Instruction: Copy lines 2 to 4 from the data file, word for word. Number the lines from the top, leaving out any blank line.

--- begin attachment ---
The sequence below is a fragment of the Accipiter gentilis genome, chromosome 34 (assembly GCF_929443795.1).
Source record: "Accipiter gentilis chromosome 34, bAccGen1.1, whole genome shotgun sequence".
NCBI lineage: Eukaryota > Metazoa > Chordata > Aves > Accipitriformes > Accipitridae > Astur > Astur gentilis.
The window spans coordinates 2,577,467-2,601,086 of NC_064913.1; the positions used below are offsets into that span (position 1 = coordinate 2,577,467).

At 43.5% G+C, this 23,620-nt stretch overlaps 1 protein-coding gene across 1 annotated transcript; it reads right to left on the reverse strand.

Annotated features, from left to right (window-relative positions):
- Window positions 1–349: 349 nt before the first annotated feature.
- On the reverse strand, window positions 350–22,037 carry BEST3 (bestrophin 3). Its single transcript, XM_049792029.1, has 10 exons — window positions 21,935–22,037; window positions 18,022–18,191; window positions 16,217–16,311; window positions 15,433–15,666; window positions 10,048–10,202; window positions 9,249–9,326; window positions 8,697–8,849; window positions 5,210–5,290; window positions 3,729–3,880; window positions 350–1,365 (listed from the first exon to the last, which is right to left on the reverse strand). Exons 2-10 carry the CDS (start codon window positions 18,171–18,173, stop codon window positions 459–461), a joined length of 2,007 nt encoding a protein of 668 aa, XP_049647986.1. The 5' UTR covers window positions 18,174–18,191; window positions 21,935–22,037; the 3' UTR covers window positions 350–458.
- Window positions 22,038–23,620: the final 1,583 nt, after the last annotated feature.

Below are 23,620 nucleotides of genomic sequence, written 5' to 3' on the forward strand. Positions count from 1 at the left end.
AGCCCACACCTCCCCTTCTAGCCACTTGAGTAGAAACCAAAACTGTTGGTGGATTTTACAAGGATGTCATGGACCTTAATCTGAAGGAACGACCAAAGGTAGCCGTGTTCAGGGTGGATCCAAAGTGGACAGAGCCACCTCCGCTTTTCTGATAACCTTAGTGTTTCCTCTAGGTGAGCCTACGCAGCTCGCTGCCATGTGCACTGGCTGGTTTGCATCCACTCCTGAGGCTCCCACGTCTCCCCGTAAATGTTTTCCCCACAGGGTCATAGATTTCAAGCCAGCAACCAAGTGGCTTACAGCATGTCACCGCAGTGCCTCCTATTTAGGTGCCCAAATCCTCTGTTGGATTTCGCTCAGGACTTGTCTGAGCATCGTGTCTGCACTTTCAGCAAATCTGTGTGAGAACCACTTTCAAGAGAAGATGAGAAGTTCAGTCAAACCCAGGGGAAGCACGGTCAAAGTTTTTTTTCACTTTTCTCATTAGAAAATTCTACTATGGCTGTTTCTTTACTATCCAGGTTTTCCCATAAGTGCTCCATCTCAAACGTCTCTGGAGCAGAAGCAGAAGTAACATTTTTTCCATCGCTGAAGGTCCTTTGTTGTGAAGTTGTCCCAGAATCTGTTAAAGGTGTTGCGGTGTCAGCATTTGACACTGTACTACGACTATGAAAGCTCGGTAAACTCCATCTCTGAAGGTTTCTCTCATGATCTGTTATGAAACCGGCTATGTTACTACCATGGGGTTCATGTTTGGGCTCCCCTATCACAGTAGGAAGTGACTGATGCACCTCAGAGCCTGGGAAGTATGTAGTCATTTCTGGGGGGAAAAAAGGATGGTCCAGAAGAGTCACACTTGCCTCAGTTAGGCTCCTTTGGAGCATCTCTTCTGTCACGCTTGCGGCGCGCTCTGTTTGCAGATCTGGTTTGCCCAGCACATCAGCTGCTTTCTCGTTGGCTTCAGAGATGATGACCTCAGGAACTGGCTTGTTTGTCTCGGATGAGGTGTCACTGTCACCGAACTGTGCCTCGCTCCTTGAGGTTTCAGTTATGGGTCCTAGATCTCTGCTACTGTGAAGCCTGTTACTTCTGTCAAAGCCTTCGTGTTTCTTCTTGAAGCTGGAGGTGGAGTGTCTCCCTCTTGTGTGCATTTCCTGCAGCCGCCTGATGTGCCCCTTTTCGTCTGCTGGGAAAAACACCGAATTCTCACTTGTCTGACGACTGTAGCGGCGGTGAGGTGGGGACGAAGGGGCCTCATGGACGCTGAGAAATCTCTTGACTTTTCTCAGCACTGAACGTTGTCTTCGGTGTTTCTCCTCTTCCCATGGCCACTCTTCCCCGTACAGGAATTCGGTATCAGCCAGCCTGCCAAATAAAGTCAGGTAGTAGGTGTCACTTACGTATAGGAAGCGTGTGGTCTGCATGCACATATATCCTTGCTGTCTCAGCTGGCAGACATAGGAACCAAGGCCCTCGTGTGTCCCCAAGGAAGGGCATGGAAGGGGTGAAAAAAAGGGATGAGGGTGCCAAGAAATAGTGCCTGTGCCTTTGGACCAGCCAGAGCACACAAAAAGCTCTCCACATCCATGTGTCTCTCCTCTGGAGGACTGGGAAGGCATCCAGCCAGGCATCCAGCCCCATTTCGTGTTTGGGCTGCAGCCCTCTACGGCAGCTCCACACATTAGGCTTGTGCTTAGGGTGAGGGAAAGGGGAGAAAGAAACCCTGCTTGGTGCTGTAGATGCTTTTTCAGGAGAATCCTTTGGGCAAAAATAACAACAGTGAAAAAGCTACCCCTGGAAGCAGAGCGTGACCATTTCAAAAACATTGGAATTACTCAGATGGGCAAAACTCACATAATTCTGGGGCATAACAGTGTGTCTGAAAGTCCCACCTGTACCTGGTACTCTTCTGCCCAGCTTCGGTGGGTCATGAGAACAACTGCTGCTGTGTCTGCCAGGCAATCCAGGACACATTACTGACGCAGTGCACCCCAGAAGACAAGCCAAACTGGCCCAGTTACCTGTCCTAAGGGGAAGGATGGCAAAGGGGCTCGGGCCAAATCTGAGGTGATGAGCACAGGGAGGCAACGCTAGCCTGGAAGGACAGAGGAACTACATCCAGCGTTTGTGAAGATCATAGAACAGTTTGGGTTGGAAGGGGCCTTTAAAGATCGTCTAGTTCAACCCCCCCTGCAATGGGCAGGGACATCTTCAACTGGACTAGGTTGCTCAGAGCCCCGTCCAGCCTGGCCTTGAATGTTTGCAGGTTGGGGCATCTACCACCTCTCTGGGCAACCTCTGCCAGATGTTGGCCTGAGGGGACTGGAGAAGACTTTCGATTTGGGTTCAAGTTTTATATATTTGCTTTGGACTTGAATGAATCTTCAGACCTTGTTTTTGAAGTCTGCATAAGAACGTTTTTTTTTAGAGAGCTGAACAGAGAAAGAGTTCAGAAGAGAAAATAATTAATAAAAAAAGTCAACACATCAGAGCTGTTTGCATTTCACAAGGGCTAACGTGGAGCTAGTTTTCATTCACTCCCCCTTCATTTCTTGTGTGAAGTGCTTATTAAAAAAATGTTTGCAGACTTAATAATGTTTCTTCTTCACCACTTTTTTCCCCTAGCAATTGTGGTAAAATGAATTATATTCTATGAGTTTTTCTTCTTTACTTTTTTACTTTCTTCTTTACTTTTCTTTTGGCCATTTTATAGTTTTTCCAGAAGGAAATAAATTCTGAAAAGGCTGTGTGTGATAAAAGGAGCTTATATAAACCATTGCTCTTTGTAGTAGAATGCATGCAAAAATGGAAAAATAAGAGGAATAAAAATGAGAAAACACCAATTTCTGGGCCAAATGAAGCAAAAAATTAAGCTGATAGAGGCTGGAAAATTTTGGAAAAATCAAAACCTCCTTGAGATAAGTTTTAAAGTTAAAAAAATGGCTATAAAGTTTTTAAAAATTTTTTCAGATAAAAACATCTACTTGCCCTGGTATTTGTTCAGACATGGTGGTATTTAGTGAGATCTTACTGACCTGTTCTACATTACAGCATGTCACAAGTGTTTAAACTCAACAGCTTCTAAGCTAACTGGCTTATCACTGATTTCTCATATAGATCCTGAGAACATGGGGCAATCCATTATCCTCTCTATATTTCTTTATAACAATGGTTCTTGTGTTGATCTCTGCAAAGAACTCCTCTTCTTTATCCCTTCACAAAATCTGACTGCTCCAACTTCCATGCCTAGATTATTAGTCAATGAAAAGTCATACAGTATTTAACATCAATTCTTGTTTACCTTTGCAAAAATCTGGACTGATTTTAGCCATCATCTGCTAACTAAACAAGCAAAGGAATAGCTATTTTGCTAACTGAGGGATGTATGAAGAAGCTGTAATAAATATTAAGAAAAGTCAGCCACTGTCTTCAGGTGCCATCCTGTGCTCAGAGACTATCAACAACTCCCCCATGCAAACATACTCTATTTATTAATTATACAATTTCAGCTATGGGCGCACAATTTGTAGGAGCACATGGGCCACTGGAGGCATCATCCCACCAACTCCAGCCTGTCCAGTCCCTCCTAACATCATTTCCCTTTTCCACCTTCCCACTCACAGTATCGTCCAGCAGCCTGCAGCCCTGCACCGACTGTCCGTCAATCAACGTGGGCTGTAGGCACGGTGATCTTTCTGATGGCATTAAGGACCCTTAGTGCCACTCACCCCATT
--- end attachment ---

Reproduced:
Source record: "Accipiter gentilis chromosome 34, bAccGen1.1, whole genome shotgun sequence".
NCBI lineage: Eukaryota > Metazoa > Chordata > Aves > Accipitriformes > Accipitridae > Astur > Astur gentilis.
The window spans coordinates 2,577,467-2,601,086 of NC_064913.1; the positions used below are offsets into that span (position 1 = coordinate 2,577,467).